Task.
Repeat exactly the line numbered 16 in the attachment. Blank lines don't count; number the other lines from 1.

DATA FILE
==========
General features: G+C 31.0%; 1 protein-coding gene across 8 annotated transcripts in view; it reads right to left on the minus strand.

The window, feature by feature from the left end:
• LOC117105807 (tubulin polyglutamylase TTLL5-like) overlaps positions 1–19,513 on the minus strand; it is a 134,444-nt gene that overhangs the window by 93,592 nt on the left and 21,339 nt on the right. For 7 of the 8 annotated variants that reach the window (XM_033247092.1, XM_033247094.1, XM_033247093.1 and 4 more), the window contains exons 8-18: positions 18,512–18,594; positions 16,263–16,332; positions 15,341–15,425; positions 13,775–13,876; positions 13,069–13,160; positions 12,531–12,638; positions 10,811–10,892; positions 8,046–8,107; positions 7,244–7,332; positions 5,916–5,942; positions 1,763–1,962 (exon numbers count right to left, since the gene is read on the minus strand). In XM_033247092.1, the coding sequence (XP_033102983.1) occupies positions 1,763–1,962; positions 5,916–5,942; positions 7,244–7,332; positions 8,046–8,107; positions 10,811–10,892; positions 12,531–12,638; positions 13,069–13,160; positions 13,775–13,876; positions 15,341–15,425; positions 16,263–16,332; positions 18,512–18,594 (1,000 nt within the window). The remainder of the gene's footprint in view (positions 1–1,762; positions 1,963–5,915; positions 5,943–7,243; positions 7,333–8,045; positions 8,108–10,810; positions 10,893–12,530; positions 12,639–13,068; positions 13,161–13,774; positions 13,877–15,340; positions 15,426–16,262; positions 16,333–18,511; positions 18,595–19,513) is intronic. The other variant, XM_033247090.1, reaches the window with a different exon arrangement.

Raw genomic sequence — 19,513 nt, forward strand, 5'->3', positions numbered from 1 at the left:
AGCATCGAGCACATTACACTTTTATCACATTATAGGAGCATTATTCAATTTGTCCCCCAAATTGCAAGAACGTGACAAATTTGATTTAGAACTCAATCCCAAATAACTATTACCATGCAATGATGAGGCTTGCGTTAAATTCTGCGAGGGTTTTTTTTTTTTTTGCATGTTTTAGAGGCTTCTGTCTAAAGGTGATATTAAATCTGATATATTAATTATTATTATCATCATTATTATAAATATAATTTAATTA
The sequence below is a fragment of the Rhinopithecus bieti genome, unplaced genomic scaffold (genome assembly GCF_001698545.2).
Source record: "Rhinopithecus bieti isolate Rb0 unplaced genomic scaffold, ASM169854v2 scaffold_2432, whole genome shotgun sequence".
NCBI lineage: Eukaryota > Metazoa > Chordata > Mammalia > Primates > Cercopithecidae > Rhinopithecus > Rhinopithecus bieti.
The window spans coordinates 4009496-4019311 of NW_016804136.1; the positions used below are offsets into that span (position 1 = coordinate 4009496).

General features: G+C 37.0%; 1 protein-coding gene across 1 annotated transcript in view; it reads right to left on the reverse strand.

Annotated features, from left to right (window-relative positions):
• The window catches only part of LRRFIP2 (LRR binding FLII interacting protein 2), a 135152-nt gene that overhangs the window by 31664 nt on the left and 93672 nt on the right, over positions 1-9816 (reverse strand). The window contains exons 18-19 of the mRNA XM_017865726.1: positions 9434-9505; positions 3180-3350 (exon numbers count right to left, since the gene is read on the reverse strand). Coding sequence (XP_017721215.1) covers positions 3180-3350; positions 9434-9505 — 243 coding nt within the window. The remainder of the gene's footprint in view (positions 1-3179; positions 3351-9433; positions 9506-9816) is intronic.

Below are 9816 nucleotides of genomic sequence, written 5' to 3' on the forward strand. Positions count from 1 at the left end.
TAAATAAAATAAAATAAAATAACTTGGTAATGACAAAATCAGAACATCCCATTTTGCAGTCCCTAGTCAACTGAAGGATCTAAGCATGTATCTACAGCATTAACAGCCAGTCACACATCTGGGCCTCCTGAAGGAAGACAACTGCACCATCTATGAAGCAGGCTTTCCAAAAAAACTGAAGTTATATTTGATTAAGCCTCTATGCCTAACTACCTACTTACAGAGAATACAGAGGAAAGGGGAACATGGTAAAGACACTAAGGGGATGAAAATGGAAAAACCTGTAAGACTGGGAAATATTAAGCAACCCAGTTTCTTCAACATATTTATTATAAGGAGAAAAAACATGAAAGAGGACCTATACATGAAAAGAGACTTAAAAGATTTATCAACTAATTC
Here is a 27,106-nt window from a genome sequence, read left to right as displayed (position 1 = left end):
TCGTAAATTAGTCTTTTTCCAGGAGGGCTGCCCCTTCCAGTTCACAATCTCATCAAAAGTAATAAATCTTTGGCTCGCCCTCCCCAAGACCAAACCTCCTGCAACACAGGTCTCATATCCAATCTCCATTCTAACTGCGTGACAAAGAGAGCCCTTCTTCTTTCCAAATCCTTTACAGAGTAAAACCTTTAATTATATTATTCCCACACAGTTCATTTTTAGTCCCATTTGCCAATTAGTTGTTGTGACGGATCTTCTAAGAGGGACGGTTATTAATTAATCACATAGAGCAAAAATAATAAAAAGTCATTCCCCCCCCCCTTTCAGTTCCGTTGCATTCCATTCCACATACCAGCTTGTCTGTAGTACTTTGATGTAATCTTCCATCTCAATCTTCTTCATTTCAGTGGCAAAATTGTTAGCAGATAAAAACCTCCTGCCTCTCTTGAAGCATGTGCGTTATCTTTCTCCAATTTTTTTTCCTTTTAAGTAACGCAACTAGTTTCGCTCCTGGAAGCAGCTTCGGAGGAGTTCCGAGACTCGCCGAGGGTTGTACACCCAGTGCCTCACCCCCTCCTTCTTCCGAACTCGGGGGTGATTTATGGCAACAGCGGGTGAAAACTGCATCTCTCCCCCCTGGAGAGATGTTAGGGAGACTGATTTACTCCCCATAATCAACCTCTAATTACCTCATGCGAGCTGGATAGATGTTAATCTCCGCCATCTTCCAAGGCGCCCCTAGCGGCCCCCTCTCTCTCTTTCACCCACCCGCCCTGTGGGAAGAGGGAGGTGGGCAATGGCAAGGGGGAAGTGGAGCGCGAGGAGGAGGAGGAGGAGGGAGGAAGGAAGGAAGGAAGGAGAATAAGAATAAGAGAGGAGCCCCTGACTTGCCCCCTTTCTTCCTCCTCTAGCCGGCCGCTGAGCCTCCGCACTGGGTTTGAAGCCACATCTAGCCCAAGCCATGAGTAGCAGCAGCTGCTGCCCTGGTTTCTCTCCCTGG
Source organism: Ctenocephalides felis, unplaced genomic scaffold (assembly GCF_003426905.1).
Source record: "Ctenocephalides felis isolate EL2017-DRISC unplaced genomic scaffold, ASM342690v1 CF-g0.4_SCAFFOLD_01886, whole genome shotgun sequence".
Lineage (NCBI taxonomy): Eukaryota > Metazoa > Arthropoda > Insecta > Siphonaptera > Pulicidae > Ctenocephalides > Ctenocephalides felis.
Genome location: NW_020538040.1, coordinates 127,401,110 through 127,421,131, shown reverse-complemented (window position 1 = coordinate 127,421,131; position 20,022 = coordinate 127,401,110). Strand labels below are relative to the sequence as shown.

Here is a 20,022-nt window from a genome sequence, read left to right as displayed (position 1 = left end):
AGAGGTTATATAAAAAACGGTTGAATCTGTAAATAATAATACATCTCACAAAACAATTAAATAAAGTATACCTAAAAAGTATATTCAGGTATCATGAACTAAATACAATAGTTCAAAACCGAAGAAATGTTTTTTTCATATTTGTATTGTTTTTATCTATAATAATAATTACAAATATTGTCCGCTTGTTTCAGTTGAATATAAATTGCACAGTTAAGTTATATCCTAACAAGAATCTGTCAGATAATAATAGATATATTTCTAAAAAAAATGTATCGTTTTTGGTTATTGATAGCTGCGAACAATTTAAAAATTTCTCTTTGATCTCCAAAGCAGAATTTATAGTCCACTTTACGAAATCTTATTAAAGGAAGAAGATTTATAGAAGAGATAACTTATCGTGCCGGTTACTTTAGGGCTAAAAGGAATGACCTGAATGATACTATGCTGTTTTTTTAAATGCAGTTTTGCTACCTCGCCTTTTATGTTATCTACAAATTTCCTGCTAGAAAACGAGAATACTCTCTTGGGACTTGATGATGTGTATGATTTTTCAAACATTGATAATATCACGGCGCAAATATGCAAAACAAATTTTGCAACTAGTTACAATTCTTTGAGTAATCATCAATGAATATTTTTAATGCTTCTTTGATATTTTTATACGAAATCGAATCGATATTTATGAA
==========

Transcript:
TCGTAAATTAGTCTTTTTCCAGGAGGGCTGCCCCTTCCAGTTCACAATCTCATCAAAAGTAATAAATCTTTGGCTCGCCCTCCCCAAGACCAAACCTCCTGCAACACAGGTCTCATATCCAATCTCCATTCTAACTGCGTGACAAAGAGAGCCCTTCTTCTTTCCAAATCCTTTACAGAGTAAAACCTTTAATTATATTATTCCCACACAGTTCATTTTTAGTCCCATTTGCCAATTAGTTGTTGTGACGGATCTTCTAAGAGGGACGGTTATTAATTAATCACATAGAGCAAAAATAATAAAAAGTCATTCCCCCCCCCCTTTCAGTTCCGTTGCATTCCATTCCACATACCAGCTTGTCTGTAGTACTTTGATGTAATCTTCCATCTCAATCTTCTTCATTTCAGTGGCAAAATTGTTAGCAGATAAAAACCTCCTGCCTCTCTTGAAGCATGTGCGTTATCTTTCTCCAATTTTTTTTCCTTTTAAGTAACGCAACTAGTTTCGCTCCTGGAAGCAGCTTCGGAGGAGTTCCGAGACTCGCCGAGGGTTGTACACCCAGTGCCTCACCCCCTCCTTCTTCCGAACTCGGGGGTGATTTATGGCAACAGCGGGTGAAAACTGCATCTCTCCCCCCTGGAGAGATGTTAGGGAGACTGATTTACTCCCCATAATCAACCTCTAATTACCTCATGCGAGCTGGATAGATGTTAATCTCCGCCATCTTCCAAGGCGCCCCTAGCGGCCCCCTCTCTCTCTTTCACCCACCCGCCCTGTGGGAAGAGGGAGGTGGGCAATGGCAAGGGGGAAGTGGAGCGCGAGGAGGAGGAGGAGGAGGGAGGAAGGAAGGAAGGAAGGAGAATAAGAATAAGAGAGGAGCCCCTGACTTGCCCCCTTTCTTCCTCCTCTAGCCGGCCGCTGAGCCTCCGCACTGGGTTTGAAGCCACATCTAGCCCAAGCCATGAGTAGCAGCAGCTGCTGCCCTGGTTTCTCTCCCTGG